8a. Station Offices – Britain & Ireland
8b. No mention of STATION, but known to be situated on a station
8c. Sub Office of a Station Office
8d. Sub Office of a Station Office, but no mention of STATION
8e. Not a Station Office, but includes the word STATION or similar
8f. (station removed)

CLICK HERE to close expanded Type 8 breakdown

Prior to 1885, smaller offices were only issued with undated stamps, but the introduction of the Postal Order system required more security. Dated rubber stamps were issued to these smaller offices rather (than metal ones) because they were cheaper to produce and – as their usage was expected to be less – would probably last as long as the metal ones used in larger offices. Rubber stamps were replaced by metal ones in 1934.


type 8a
(station name at top)

type 8a
(station name at top)

type 8c
(station name horizontal)

Type 9.    Hooded / Scroll Postmarks
Type 10.   Oval Registered Postmarks
Type 11.   Returned Letter (RL) Postmarks
CLICK HERE for an expanded breakdown of Type 10 sub-groups


Breakdown of Type 10 Sub Groups – Oval Registered Postmarks (as in Pipe’s book)

10a. Metal Oval Registered Postmark (dated)
10b. Rubber Oval Registered Postmark (dated)
10c. Rubber Oval Registered Postmark (undated)

CLICK HERE to close expanded Type 10 breakdown


type 9a
(Late Box)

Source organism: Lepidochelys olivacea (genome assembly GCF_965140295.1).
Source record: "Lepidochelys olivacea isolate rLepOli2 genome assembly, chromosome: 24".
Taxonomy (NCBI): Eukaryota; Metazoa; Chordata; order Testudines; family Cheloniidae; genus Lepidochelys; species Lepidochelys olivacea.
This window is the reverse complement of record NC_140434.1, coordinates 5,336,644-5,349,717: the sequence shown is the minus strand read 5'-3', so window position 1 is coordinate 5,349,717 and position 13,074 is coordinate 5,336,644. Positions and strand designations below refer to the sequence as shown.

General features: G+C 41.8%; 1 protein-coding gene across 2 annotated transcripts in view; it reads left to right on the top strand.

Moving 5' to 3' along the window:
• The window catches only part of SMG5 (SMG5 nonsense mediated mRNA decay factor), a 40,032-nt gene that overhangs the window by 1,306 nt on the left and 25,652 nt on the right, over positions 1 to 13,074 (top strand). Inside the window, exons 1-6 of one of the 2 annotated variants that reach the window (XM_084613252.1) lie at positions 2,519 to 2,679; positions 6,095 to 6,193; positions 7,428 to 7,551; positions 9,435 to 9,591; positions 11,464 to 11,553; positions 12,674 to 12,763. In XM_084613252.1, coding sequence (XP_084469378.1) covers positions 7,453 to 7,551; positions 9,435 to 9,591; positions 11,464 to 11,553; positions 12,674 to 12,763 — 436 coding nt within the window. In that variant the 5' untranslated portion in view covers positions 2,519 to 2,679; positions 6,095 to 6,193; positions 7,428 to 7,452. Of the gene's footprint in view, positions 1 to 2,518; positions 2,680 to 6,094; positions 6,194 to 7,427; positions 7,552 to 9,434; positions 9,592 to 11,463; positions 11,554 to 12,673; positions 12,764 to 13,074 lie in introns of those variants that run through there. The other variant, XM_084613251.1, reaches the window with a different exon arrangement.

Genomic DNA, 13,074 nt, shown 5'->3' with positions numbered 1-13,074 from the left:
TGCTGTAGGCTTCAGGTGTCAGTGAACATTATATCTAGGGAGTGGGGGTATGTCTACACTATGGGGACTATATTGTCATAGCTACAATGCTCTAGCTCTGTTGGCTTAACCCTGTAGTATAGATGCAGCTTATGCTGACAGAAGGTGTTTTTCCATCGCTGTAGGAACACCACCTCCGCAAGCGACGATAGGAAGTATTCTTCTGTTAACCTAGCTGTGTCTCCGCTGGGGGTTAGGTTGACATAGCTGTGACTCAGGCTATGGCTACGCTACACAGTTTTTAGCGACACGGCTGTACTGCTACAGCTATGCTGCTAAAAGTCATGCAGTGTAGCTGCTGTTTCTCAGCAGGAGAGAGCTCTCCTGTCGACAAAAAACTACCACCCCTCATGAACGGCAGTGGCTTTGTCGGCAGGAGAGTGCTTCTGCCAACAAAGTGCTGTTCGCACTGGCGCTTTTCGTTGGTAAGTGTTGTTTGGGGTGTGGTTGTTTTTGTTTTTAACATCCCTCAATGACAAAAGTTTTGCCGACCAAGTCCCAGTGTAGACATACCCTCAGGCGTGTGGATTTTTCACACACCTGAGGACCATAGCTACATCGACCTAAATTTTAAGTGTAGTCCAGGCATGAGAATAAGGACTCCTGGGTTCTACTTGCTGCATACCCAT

type 9b
(Parcel Post)

type 10a
(Registered)

type 11
(Returned Letter)

Type 12.   Machine/Meter Postmarks
CLICK HERE for an expanded breakdown of Type 12 sub-groups


Breakdown of Type 12 Sub Groups – Machine Cancels (as in Pipe’s book)

Postmarks of types 12a and 12b were all made using Kragg machines.

12a. Machine Cancel)
12b. Machine Cancel (STATION not mentioned, but known to be situated on a station)
12c. Metered Mail postmarks

CLICK HERE to close expanded Type 12 breakdown

The wavy lines on each side of type 12a marks extend much further than shown here. Type 12c marks can include other embelishments.


type 12a (Bedlington)
(machine cancel only)

type 12a (Bridlington)
(machine cancel only)

type 12c (metered mail)
(postage stamp plus cancel)

Type 13.   Parcel Post Cancels (double-circle, office name breaks inner circle, undated)
Type 14.   Parcel Post Cancels (single-circle, 6 or 7 horizontal lines, undated)